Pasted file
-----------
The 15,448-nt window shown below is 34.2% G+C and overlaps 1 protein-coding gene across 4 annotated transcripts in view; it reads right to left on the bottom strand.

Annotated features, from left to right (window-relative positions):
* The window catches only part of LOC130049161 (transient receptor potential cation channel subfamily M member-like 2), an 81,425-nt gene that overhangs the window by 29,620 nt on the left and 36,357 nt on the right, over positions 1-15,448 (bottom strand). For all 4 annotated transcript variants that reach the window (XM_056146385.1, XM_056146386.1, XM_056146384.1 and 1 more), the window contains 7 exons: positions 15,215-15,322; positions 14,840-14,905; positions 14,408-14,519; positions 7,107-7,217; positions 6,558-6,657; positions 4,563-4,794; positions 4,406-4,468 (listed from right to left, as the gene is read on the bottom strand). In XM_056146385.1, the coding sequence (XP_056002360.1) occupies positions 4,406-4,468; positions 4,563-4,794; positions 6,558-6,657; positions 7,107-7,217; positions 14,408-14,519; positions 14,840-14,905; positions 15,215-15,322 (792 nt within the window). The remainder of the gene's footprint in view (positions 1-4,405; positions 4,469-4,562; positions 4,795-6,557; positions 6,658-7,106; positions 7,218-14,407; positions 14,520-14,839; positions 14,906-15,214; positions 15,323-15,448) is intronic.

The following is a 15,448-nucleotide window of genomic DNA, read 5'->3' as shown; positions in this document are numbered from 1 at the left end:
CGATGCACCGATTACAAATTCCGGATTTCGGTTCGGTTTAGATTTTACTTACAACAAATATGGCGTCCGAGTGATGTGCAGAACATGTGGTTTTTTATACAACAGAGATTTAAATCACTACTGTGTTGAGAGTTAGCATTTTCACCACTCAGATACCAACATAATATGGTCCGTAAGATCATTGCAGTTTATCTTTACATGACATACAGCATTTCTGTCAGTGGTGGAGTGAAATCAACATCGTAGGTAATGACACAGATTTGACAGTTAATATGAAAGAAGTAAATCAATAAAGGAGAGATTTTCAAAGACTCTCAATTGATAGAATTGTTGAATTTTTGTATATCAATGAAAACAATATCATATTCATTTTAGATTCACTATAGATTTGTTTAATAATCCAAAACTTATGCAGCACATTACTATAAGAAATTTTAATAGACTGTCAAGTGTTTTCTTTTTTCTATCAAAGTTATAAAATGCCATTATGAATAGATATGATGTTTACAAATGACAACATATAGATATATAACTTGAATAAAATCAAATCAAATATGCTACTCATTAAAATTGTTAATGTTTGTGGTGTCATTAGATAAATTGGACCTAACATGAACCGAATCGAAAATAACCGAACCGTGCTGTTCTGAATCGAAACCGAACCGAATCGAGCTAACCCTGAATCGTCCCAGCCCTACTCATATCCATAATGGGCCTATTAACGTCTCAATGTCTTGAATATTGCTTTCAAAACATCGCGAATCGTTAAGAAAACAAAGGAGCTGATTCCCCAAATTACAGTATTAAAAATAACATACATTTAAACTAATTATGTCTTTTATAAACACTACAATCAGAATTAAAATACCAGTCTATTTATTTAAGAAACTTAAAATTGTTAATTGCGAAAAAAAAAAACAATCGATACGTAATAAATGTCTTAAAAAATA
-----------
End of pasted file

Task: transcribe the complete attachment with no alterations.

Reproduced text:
The 15,448-nt window shown below is 34.2% G+C and overlaps 1 protein-coding gene across 4 annotated transcripts in view; it reads right to left on the bottom strand.

Annotated features, from left to right (window-relative positions):
* The window catches only part of LOC130049161 (transient receptor potential cation channel subfamily M member-like 2), an 81,425-nt gene that overhangs the window by 29,620 nt on the left and 36,357 nt on the right, over positions 1-15,448 (bottom strand). For all 4 annotated transcript variants that reach the window (XM_056146385.1, XM_056146386.1, XM_056146384.1 and 1 more), the window contains 7 exons: positions 15,215-15,322; positions 14,840-14,905; positions 14,408-14,519; positions 7,107-7,217; positions 6,558-6,657; positions 4,563-4,794; positions 4,406-4,468 (listed from right to left, as the gene is read on the bottom strand). In XM_056146385.1, the coding sequence (XP_056002360.1) occupies positions 4,406-4,468; positions 4,563-4,794; positions 6,558-6,657; positions 7,107-7,217; positions 14,408-14,519; positions 14,840-14,905; positions 15,215-15,322 (792 nt within the window). The remainder of the gene's footprint in view (positions 1-4,405; positions 4,469-4,562; positions 4,795-6,557; positions 6,658-7,106; positions 7,218-14,407; positions 14,520-14,839; positions 14,906-15,214; positions 15,323-15,448) is intronic.

The following is a 15,448-nucleotide window of genomic DNA, read 5'->3' as shown; positions in this document are numbered from 1 at the left end:
CGATGCACCGATTACAAATTCCGGATTTCGGTTCGGTTTAGATTTTACTTACAACAAATATGGCGTCCGAGTGATGTGCAGAACATGTGGTTTTTTATACAACAGAGATTTAAATCACTACTGTGTTGAGAGTTAGCATTTTCACCACTCAGATACCAACATAATATGGTCCGTAAGATCATTGCAGTTTATCTTTACATGACATACAGCATTTCTGTCAGTGGTGGAGTGAAATCAACATCGTAGGTAATGACACAGATTTGACAGTTAATATGAAAGAAGTAAATCAATAAAGGAGAGATTTTCAAAGACTCTCAATTGATAGAATTGTTGAATTTTTGTATATCAATGAAAACAATATCATATTCATTTTAGATTCACTATAGATTTGTTTAATAATCCAAAACTTATGCAGCACATTACTATAAGAAATTTTAATAGACTGTCAAGTGTTTTCTTTTTTCTATCAAAGTTATAAAATGCCATTATGAATAGATATGATGTTTACAAATGACAACATATAGATATATAACTTGAATAAAATCAAATCAAATATGCTACTCATTAAAATTGTTAATGTTTGTGGTGTCATTAGATAAATTGGACCTAACATGAACCGAATCGAAAATAACCGAACCGTGCTGTTCTGAATCGAAACCGAACCGAATCGAGCTAACCCTGAATCGTCCCAGCCCTACTCATATCCATAATGGGCCTATTAACGTCTCAATGTCTTGAATATTGCTTTCAAAACATCGCGAATCGTTAAGAAAACAAAGGAGCTGATTCCCCAAATTACAGTATTAAAAATAACATACATTTAAACTAATTATGTCTTTTATAAACACTACAATCAGAATTAAAATACCAGTCTATTTATTTAAGAAACTTAAAATTGTTAATTGCGAAAAAAAAAAACAATCGATACGTAATAAATGTCTTAAAAAATA